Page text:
[Marxism] Forwarded on MR and Maoism

Louis Proyect lnp3 at panix.com
Wed Oct 14 08:50:57 MDT 2009


(Ethan, please use PLAIN TEXT in the future. This  bounced because it 
was sent in HTML.)


Subject: Re: [Marxism] Literature on Western Maoism
From: Ethan Young <ethanyoung at earthlink.net>
Date: Wed, 14 Oct 2009 09:14:41 -0400 (EDT)
To: marxism at lists.econ.utah.edu

Monthly Review does not hide its pro-Cultural Revolution sympathies - in 
fact they just published a new book taking this now-rare view: 
http://www.monthlyreview.org/books/unkculturalrevolution.php

On US Maoism: http://www.revolutionintheair.com/

US & French Maoism: Belden Fields: Trotskyism and Maoism: Theory and 
Practice in France and the United States.

Probably the key work drawing interest in China within the US 60s 
movement was William Hinton's Fanshen. The success of the Progressive 
Labor Party in building a powerful faction in SDS played a role; PL was 
the largest Maoist party in the US in the 60s, before they broke with 
China. Maoism drew support from important black figures and groups,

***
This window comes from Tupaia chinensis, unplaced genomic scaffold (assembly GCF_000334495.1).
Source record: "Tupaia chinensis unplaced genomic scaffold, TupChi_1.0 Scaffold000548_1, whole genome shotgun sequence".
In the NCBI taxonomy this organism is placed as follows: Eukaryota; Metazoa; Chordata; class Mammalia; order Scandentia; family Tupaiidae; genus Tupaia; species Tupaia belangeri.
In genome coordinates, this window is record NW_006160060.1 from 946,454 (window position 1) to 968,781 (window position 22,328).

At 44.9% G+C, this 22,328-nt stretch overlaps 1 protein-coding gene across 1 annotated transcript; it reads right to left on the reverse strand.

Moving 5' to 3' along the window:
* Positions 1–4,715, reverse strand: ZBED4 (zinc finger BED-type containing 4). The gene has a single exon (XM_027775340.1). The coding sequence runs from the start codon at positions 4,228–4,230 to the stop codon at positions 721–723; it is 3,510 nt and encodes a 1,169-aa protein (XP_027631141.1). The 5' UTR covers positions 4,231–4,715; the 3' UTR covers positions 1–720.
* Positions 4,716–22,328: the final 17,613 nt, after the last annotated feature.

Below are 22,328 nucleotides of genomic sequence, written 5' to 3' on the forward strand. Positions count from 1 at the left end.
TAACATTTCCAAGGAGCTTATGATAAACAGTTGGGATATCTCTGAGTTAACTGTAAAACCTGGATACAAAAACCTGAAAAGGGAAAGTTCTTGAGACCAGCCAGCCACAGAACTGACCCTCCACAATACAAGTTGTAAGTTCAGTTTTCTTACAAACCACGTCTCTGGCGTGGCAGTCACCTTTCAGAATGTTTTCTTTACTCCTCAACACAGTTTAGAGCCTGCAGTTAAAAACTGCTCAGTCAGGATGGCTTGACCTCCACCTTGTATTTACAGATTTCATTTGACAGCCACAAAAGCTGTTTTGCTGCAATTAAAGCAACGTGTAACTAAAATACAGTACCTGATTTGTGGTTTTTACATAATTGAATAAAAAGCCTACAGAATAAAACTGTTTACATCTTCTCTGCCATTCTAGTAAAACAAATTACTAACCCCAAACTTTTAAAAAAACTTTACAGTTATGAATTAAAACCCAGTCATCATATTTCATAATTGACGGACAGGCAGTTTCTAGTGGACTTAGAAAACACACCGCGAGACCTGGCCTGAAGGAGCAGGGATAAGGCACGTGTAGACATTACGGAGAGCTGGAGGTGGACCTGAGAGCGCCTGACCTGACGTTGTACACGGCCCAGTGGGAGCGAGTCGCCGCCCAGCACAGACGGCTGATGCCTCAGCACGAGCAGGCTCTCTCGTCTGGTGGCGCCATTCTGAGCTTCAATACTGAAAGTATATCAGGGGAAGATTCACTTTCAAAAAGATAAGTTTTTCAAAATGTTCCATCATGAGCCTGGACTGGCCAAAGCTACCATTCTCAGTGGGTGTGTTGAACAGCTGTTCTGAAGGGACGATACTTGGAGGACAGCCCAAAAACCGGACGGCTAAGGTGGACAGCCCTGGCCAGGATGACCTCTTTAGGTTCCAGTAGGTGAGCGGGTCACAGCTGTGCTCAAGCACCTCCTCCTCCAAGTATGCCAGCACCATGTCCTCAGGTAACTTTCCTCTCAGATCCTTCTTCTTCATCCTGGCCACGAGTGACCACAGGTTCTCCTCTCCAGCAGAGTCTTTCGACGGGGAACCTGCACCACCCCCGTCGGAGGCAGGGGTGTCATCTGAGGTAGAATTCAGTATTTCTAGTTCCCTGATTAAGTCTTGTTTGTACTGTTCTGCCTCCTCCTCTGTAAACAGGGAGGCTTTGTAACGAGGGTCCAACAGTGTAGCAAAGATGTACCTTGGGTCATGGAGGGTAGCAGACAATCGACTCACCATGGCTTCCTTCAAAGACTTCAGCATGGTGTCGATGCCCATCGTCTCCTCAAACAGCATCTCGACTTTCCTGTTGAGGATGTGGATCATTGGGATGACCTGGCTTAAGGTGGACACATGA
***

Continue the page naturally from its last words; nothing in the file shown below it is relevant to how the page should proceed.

including Shirley Graham DuBois, Robert F. Williams, Bill Epton, Malcolm 
X [who saw China as an example of a united anti-imperialist nation], Max 
Stanford, the Black Panther Party and the Black Workers Congress.

Most of the information on China came directly from China, in the form 
of the weekly Peking Review, as well as reports from western China 
supporters like Anna Louise Strong, Felix Greene and Maud Russell, who 
published the newsletter Far East Reporter. The largest independent 
far-left paper, the Guardian, was pro-China in the 50s through the early 
70s.
ey




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